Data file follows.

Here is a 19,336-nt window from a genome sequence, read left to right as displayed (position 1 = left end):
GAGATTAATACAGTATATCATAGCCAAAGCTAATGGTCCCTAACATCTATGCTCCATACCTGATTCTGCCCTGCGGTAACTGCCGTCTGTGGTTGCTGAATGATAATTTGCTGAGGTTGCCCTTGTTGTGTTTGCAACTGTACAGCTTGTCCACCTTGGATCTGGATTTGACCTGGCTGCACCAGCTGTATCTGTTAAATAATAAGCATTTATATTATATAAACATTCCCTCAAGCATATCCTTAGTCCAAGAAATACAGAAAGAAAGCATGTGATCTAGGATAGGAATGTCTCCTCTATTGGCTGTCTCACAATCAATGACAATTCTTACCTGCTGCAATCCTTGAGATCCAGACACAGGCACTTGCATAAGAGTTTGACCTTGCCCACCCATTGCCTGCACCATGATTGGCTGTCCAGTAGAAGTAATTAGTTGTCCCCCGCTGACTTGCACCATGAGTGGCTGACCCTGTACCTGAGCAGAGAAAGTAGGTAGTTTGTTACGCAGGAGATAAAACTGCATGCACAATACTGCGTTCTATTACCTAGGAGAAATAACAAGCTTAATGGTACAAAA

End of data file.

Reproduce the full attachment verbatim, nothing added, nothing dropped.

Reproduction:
Here is a 19,336-nt window from a genome sequence, read left to right as displayed (position 1 = left end):
GAGATTAATACAGTATATCATAGCCAAAGCTAATGGTCCCTAACATCTATGCTCCATACCTGATTCTGCCCTGCGGTAACTGCCGTCTGTGGTTGCTGAATGATAATTTGCTGAGGTTGCCCTTGTTGTGTTTGCAACTGTACAGCTTGTCCACCTTGGATCTGGATTTGACCTGGCTGCACCAGCTGTATCTGTTAAATAATAAGCATTTATATTATATAAACATTCCCTCAAGCATATCCTTAGTCCAAGAAATACAGAAAGAAAGCATGTGATCTAGGATAGGAATGTCTCCTCTATTGGCTGTCTCACAATCAATGACAATTCTTACCTGCTGCAATCCTTGAGATCCAGACACAGGCACTTGCATAAGAGTTTGACCTTGCCCACCCATTGCCTGCACCATGATTGGCTGTCCAGTAGAAGTAATTAGTTGTCCCCCGCTGACTTGCACCATGAGTGGCTGACCCTGTACCTGAGCAGAGAAAGTAGGTAGTTTGTTACGCAGGAGATAAAACTGCATGCACAATACTGCGTTCTATTACCTAGGAGAAATAACAAGCTTAATGGTACAAAA